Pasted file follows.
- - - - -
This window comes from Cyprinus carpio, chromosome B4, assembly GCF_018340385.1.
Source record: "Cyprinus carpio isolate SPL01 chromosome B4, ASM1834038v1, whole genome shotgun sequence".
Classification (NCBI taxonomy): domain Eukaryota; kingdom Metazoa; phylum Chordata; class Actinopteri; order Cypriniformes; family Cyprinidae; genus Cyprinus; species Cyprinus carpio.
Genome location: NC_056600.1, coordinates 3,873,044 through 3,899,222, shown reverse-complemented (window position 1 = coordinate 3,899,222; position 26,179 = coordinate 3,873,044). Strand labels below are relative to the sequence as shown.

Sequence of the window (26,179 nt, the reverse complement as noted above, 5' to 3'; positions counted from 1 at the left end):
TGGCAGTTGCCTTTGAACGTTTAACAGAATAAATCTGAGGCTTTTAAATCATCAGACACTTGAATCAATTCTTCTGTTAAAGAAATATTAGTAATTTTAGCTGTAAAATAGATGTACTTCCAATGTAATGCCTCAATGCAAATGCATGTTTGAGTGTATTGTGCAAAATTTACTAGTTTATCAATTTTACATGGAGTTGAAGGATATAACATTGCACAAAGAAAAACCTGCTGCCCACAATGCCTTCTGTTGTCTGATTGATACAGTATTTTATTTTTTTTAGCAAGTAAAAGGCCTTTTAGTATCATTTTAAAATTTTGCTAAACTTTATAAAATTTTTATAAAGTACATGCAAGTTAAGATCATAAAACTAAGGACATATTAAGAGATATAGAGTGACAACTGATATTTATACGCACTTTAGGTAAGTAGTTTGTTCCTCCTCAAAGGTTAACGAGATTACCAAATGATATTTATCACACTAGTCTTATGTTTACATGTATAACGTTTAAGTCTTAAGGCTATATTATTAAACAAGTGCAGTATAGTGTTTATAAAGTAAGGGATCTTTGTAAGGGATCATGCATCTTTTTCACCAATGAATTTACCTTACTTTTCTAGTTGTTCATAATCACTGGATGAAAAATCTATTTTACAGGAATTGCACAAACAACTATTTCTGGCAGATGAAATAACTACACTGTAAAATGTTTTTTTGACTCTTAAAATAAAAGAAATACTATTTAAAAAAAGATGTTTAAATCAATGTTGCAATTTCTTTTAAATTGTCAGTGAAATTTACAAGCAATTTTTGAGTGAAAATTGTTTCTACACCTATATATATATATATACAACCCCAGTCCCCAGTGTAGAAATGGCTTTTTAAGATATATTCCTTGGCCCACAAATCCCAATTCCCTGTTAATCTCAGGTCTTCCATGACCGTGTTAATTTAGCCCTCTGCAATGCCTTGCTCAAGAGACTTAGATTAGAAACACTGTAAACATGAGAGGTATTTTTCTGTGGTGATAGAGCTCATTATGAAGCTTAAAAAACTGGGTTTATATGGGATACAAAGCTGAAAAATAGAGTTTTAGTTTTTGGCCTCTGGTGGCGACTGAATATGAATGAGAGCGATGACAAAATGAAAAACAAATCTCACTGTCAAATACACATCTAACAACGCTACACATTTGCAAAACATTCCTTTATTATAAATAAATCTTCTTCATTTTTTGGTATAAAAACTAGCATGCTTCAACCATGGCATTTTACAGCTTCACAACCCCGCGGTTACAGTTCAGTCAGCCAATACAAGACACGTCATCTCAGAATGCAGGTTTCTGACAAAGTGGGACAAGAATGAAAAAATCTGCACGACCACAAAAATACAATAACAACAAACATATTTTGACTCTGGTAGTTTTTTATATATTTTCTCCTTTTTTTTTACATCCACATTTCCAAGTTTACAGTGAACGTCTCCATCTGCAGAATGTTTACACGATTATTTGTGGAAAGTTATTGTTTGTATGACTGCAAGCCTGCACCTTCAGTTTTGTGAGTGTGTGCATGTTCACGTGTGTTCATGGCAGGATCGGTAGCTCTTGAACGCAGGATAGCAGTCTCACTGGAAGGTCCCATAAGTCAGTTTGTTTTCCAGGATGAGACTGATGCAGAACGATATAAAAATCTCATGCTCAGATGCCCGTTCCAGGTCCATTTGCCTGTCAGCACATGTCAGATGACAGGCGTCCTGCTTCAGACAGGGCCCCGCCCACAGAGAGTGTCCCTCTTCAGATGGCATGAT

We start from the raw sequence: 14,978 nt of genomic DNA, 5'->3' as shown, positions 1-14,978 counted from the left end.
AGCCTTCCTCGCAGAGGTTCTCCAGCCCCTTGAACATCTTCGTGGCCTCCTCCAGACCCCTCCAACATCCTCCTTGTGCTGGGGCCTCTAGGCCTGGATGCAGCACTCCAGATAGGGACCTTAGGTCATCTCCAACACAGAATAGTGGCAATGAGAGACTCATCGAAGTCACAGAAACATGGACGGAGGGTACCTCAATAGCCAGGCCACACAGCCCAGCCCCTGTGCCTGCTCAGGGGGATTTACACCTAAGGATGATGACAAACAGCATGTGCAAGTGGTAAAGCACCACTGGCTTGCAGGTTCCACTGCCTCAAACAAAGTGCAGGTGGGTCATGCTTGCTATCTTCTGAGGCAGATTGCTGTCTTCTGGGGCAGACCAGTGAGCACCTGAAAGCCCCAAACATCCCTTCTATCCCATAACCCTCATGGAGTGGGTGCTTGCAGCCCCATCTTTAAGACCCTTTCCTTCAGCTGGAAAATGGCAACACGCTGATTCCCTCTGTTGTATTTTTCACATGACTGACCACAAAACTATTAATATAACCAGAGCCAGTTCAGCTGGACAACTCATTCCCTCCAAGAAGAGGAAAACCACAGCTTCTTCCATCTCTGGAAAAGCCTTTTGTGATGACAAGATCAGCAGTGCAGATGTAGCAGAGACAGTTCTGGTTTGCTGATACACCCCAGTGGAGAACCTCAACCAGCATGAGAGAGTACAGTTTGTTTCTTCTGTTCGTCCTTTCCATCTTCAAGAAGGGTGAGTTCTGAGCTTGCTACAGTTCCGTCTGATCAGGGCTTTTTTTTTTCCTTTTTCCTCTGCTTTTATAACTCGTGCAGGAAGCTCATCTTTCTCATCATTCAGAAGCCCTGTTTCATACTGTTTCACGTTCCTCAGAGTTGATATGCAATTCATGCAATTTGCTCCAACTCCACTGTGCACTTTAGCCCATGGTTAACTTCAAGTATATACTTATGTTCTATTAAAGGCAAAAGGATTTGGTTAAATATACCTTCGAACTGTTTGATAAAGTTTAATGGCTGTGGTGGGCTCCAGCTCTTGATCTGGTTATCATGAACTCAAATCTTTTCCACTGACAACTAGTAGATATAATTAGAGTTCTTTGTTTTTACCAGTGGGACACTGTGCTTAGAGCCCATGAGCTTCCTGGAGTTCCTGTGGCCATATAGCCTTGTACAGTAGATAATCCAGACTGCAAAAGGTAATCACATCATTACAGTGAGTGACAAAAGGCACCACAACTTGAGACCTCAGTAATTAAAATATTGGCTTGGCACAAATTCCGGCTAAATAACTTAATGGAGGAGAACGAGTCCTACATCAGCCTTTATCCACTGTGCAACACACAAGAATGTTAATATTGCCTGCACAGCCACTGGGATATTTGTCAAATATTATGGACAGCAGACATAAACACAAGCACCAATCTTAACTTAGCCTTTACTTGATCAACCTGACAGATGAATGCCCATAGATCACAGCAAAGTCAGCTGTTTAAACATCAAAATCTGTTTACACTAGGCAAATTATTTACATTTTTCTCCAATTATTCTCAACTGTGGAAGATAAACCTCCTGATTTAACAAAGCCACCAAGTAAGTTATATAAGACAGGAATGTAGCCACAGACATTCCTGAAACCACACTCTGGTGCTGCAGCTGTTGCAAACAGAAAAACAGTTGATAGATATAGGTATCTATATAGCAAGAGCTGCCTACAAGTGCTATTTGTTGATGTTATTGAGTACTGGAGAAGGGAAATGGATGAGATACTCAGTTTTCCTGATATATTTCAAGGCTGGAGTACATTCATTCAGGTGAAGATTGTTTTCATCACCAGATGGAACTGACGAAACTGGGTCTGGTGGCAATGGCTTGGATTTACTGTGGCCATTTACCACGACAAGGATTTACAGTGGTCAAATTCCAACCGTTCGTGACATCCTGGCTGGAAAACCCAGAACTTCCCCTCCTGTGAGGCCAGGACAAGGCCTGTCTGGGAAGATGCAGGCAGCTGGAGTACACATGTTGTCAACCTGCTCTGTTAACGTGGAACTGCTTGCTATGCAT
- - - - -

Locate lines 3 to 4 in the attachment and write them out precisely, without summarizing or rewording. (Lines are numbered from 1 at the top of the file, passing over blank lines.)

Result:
Classification (NCBI taxonomy): domain Eukaryota; kingdom Metazoa; phylum Chordata; class Actinopteri; order Cypriniformes; family Cyprinidae; genus Cyprinus; species Cyprinus carpio.
Genome location: NC_056600.1, coordinates 3,873,044 through 3,899,222, shown reverse-complemented (window position 1 = coordinate 3,899,222; position 26,179 = coordinate 3,873,044). Strand labels below are relative to the sequence as shown.